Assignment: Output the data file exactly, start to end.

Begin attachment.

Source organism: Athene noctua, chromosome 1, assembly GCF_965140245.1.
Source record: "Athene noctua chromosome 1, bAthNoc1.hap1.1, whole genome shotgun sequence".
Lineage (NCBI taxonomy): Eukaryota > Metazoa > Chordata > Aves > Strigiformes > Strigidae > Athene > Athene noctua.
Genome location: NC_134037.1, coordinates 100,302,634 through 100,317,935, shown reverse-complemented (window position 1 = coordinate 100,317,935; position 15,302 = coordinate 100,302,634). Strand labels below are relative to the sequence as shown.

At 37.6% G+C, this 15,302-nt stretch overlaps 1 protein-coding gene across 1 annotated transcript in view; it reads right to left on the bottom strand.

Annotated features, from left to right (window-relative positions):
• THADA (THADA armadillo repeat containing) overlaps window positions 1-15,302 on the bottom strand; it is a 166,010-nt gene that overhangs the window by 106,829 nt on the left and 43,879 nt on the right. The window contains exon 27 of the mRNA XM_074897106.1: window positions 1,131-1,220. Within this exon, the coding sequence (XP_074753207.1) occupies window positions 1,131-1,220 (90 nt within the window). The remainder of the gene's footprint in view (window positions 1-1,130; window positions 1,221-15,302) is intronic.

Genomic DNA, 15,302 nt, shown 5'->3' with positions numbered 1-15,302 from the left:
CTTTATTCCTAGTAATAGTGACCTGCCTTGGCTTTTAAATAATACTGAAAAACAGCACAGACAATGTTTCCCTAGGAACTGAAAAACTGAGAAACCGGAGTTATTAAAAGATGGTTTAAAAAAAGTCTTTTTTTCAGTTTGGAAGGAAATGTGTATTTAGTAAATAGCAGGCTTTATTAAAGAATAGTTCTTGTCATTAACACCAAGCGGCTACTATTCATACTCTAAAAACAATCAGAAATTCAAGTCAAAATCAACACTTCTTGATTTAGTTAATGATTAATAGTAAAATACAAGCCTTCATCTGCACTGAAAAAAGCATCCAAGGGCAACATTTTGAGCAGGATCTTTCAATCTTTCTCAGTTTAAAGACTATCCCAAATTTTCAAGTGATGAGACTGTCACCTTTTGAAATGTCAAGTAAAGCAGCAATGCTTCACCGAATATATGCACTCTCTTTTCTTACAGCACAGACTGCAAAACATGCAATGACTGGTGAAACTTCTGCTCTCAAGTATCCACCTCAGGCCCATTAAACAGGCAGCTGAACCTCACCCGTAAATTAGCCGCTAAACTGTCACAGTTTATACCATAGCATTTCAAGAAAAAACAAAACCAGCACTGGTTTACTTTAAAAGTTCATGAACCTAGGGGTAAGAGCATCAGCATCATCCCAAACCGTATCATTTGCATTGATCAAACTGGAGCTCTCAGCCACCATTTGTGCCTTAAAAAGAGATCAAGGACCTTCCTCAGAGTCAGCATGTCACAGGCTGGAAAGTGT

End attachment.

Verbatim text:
Source organism: Athene noctua, chromosome 1, assembly GCF_965140245.1.
Source record: "Athene noctua chromosome 1, bAthNoc1.hap1.1, whole genome shotgun sequence".
Lineage (NCBI taxonomy): Eukaryota > Metazoa > Chordata > Aves > Strigiformes > Strigidae > Athene > Athene noctua.
Genome location: NC_134037.1, coordinates 100,302,634 through 100,317,935, shown reverse-complemented (window position 1 = coordinate 100,317,935; position 15,302 = coordinate 100,302,634). Strand labels below are relative to the sequence as shown.

At 37.6% G+C, this 15,302-nt stretch overlaps 1 protein-coding gene across 1 annotated transcript in view; it reads right to left on the bottom strand.

Annotated features, from left to right (window-relative positions):
• THADA (THADA armadillo repeat containing) overlaps window positions 1-15,302 on the bottom strand; it is a 166,010-nt gene that overhangs the window by 106,829 nt on the left and 43,879 nt on the right. The window contains exon 27 of the mRNA XM_074897106.1: window positions 1,131-1,220. Within this exon, the coding sequence (XP_074753207.1) occupies window positions 1,131-1,220 (90 nt within the window). The remainder of the gene's footprint in view (window positions 1-1,130; window positions 1,221-15,302) is intronic.

Genomic DNA, 15,302 nt, shown 5'->3' with positions numbered 1-15,302 from the left:
CTTTATTCCTAGTAATAGTGACCTGCCTTGGCTTTTAAATAATACTGAAAAACAGCACAGACAATGTTTCCCTAGGAACTGAAAAACTGAGAAACCGGAGTTATTAAAAGATGGTTTAAAAAAAGTCTTTTTTTCAGTTTGGAAGGAAATGTGTATTTAGTAAATAGCAGGCTTTATTAAAGAATAGTTCTTGTCATTAACACCAAGCGGCTACTATTCATACTCTAAAAACAATCAGAAATTCAAGTCAAAATCAACACTTCTTGATTTAGTTAATGATTAATAGTAAAATACAAGCCTTCATCTGCACTGAAAAAAGCATCCAAGGGCAACATTTTGAGCAGGATCTTTCAATCTTTCTCAGTTTAAAGACTATCCCAAATTTTCAAGTGATGAGACTGTCACCTTTTGAAATGTCAAGTAAAGCAGCAATGCTTCACCGAATATATGCACTCTCTTTTCTTACAGCACAGACTGCAAAACATGCAATGACTGGTGAAACTTCTGCTCTCAAGTATCCACCTCAGGCCCATTAAACAGGCAGCTGAACCTCACCCGTAAATTAGCCGCTAAACTGTCACAGTTTATACCATAGCATTTCAAGAAAAAACAAAACCAGCACTGGTTTACTTTAAAAGTTCATGAACCTAGGGGTAAGAGCATCAGCATCATCCCAAACCGTATCATTTGCATTGATCAAACTGGAGCTCTCAGCCACCATTTGTGCCTTAAAAAGAGATCAAGGACCTTCCTCAGAGTCAGCATGTCACAGGCTGGAAAGTGT